By Vishnu Varathan, Head, Economics & Strategy, Asia & Oceania Treasury Department, Mizuho Bank, Ltd.,
Adaptive, Not Rational
It is not entirely clear whether markets reacting to additional Pfizer doses for Europe to push the EUR up above 1.20, while USD generally loses ground on vaccine catch-up trades elsewhere, is a reflection of adaptive or rational expectations.
The key difference between adaptive and rational expectations, as defined by economics, is adaptive expectations is self-reinforcing, being based on updated, but historical information.
Whereas rational expectation couple human rationality with updated information; therefore allowing for “Bayesian updating” that reiterates conditional probabilities as necessary.
The trouble is that unpacking this is fraught with definition ambiguity. One may argue that adaptive expectations must bet on ever-rising cases in to a subsequent wave; but this is patently false as we are programmed (even without “Bayesian updating”) to expect a peak of the cycle.
So, a case can be made that correlating increased more vaccine availability with getting Covid under control is but a version of adaptive expectations.
In contrast, not factoring in human complacency and virus mutation is a lapse of rational expectations.
India’s experience with its deadly “second wave” is a cautionary tale in this regard. Therefore, by extension, a straight-line selling of USD on vaccine positives outside of US also smells more like an adaptive reflex than a rational, considered position.
To be honest, your scribe doesn’t know better. But aggressively pursuing USD weakness (sub-108 USD/JPY, AUD toward/past 0.748 and USD/SGD below 1.33) probably cannot be declared the epitome of rationality; and at the very least must concede lapses into adaptive reflex.
Bank Indonesia: Constrained Status Quo
Bank Indonesia is set to keep policy on hold. To be sure, this is not a comfortable extension of policy pause to assess the recovery, and as a lead up to timing normalization further out.
Instead, this is a an uncomfortable compromise at the current constrained status quo; albeit with a distinct dovish bias that underscores desire for more policy support in favour of boosting economic recovery and jobs as adverse impact from Covid lingers.
But risks to rupiah stability necessitate an inconvenient restraint. Especially as signs of stress on IDR in recent weeks raise the stakes of putting through more easing at this juncture. In particular, President Jokowi’s backing of the Bank Indonesia Bill, which is deemed to dilute the central bank’s independence in favour of leaning into the MoF’s fiscal stimulus efforts despite the stretched fiscal position, compromises BI’s rupiah stability mandate. And not merely because the BI Bill requires adding an employment and growth mandate to BI’s policy objectives.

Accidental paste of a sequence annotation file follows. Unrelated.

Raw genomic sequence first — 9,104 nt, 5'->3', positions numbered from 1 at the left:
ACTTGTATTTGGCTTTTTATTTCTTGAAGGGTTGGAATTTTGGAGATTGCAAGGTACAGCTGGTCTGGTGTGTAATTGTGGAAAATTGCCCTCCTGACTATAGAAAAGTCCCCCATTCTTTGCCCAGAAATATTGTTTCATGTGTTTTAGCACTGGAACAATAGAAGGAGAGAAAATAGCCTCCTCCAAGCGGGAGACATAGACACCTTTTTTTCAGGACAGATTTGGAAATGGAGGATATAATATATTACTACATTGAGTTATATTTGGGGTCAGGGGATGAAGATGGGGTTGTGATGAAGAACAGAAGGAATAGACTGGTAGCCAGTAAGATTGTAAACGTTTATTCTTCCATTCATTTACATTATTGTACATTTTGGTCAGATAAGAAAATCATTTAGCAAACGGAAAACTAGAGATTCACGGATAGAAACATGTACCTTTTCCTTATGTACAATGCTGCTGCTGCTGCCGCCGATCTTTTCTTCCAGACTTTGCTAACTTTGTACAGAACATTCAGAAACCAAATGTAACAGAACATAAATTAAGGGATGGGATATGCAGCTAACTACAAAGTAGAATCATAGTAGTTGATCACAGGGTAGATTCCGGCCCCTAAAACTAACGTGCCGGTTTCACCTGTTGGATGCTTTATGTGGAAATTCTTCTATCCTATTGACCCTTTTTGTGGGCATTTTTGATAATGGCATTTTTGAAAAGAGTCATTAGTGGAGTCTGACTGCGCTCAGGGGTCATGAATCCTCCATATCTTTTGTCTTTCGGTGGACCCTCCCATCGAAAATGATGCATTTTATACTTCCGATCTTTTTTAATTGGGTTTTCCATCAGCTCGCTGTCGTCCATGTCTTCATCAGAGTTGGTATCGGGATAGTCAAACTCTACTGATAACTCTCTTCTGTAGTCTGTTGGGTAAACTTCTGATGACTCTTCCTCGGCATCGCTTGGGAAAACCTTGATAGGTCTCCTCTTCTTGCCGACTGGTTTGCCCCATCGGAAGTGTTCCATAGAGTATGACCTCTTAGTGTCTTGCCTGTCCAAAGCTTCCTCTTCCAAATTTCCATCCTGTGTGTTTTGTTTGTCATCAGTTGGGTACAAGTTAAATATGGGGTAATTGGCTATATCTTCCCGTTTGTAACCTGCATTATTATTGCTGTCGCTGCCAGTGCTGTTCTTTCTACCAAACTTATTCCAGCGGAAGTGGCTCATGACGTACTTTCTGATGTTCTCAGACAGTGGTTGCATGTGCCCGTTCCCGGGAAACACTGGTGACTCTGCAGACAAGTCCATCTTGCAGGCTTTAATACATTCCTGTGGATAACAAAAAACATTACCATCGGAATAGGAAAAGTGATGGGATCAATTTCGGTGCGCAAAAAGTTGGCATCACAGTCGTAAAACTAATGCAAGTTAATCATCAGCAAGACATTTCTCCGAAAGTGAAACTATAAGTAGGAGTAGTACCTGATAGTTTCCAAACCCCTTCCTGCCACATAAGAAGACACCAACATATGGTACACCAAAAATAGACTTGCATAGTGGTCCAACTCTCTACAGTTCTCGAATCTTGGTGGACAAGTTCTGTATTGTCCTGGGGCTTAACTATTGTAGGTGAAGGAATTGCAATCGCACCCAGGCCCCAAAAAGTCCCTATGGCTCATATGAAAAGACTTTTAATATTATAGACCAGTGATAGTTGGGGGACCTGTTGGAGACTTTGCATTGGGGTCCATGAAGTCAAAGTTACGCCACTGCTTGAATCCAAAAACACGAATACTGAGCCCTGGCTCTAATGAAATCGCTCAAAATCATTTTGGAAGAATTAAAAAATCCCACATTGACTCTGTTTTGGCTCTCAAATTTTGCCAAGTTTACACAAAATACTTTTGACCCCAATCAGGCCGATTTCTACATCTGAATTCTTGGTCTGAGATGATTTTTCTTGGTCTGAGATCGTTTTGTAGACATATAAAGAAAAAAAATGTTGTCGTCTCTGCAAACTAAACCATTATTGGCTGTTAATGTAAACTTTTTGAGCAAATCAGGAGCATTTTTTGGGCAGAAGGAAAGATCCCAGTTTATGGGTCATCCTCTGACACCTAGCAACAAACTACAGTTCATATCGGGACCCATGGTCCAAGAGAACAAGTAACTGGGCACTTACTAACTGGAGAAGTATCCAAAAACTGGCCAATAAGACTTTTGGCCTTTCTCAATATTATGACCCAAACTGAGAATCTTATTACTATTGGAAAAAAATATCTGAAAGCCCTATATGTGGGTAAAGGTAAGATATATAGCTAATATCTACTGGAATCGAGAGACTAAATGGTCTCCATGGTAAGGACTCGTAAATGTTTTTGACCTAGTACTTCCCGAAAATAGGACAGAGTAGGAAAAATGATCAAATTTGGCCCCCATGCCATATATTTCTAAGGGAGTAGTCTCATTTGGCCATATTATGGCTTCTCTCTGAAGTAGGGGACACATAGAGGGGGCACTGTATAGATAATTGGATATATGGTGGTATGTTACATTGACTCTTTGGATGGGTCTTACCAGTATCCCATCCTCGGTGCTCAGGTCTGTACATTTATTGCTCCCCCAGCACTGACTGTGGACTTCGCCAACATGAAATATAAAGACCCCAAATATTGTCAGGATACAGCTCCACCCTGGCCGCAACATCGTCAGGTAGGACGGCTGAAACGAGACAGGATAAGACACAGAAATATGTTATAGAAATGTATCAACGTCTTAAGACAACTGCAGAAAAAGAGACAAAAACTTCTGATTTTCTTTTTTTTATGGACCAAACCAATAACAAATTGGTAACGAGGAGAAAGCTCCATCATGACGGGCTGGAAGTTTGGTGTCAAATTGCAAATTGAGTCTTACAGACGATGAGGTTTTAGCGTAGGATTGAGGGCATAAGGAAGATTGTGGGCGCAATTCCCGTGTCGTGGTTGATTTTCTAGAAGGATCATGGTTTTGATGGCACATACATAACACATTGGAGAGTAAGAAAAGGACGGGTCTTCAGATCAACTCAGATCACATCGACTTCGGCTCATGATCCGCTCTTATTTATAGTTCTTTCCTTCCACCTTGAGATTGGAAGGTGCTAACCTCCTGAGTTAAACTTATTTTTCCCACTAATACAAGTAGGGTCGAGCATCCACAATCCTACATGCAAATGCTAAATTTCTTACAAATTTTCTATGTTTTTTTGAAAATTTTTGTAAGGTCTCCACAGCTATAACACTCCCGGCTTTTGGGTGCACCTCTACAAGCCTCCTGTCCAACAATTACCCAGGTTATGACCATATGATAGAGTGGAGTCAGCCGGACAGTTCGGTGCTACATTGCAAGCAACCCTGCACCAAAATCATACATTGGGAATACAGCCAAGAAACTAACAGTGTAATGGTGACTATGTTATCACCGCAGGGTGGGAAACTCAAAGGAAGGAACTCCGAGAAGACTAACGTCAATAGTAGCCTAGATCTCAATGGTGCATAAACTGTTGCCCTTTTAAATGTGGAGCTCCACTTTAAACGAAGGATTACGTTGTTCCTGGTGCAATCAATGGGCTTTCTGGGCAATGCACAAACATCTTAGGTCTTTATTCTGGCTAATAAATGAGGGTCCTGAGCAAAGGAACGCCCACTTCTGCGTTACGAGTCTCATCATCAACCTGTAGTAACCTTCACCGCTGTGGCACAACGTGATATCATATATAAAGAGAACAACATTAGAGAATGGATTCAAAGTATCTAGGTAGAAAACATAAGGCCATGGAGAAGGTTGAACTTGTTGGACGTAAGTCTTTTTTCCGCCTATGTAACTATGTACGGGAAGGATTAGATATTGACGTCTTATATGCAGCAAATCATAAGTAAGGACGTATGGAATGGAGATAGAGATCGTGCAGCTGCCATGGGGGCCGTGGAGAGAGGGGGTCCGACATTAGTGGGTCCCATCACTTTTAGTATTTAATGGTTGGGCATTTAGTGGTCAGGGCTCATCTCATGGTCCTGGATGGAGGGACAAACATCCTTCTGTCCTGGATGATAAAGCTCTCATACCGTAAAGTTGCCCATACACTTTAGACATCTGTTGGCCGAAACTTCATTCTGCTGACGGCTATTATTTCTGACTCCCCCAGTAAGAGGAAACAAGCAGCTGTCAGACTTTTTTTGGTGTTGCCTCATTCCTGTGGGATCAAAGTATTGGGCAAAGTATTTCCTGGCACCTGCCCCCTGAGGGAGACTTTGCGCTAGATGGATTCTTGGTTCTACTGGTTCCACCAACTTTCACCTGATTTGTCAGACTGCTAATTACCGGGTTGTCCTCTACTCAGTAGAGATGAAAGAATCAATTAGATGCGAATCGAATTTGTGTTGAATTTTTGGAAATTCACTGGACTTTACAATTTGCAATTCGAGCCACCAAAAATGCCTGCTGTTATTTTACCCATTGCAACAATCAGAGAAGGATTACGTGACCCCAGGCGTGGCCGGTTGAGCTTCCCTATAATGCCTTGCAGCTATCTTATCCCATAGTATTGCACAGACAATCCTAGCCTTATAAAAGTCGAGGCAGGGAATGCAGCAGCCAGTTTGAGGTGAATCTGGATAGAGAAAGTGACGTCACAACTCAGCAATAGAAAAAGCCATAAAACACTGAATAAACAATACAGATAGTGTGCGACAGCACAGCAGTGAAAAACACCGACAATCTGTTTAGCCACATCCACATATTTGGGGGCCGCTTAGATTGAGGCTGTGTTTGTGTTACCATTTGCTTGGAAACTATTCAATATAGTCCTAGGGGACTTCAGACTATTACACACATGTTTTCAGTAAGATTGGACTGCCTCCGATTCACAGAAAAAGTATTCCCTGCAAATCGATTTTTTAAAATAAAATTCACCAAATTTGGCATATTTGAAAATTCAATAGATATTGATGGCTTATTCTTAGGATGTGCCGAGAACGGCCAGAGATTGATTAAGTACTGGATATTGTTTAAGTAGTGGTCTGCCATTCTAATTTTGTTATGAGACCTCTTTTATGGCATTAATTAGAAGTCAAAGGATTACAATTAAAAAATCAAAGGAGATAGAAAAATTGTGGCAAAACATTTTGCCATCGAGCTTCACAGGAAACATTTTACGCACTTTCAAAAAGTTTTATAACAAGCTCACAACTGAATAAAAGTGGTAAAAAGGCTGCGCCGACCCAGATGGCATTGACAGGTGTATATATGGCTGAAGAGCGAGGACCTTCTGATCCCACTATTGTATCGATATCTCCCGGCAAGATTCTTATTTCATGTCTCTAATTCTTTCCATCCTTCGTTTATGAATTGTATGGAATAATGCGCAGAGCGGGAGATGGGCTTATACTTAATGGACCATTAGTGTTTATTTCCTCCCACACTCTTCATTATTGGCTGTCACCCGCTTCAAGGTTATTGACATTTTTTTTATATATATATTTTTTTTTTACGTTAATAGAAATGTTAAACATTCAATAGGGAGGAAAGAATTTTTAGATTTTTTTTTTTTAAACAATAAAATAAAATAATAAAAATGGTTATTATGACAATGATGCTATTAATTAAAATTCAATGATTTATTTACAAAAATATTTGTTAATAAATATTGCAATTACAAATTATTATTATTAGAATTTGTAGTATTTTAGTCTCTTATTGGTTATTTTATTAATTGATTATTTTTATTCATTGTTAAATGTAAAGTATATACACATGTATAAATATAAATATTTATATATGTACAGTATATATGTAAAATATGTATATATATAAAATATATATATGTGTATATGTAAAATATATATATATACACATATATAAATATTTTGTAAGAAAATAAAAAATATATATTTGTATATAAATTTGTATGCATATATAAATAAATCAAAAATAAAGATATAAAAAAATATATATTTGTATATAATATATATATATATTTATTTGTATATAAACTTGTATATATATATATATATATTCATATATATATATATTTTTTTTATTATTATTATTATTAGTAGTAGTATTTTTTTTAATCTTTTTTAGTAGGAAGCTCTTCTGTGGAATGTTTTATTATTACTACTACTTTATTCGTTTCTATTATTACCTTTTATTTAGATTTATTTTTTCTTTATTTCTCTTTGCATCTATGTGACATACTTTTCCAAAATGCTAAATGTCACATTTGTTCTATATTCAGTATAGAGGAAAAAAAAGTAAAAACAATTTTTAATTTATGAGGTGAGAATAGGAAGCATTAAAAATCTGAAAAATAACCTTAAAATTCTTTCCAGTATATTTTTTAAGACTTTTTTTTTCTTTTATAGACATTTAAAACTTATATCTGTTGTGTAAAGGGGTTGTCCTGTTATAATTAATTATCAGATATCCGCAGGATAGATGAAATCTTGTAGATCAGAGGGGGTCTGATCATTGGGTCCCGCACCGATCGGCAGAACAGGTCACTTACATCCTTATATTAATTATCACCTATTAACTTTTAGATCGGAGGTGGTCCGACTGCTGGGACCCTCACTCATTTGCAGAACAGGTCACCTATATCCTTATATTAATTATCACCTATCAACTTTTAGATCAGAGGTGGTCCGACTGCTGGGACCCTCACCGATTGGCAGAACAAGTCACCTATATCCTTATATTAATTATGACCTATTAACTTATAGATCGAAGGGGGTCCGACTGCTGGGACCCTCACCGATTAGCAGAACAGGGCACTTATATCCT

Critically, it fails to consider the negative perceptions on central bank independence and the tension, if not outright clash, between the various policy objective.
1) there is no clear-cut Taylor rule equivalent that Bank Indonesia has a precedent of being able to adhere to, which is imperative to establish policy credibility, and;
2) pre-existing debt monetization risks being compounded by growing dangers of the BI bill being seen as a subordination of BI to the MoF.
And Bank Indonesia cannot afford another leg of wobbles in the IDR as rupiah stability policy objectives cannot be perceived to abandoned; even if the government’s growth and pro jobs targets are co-opted by the central bank.
After all, it is one thing to supplement policy targets (although this will require adequate policy framework strengthening), but quite another to supplant existing (rupiah) objective.
With rupiah remaining vulnerable, despite a weaker USD trend last week, Bank Indonesia cannot bank on pulling off RBI-type QE; not for now.
A far more constrained status quo will have to be accepted as the trade-off for wider policy (and rupiah) stability.
Source: Mizuho Bank Ltd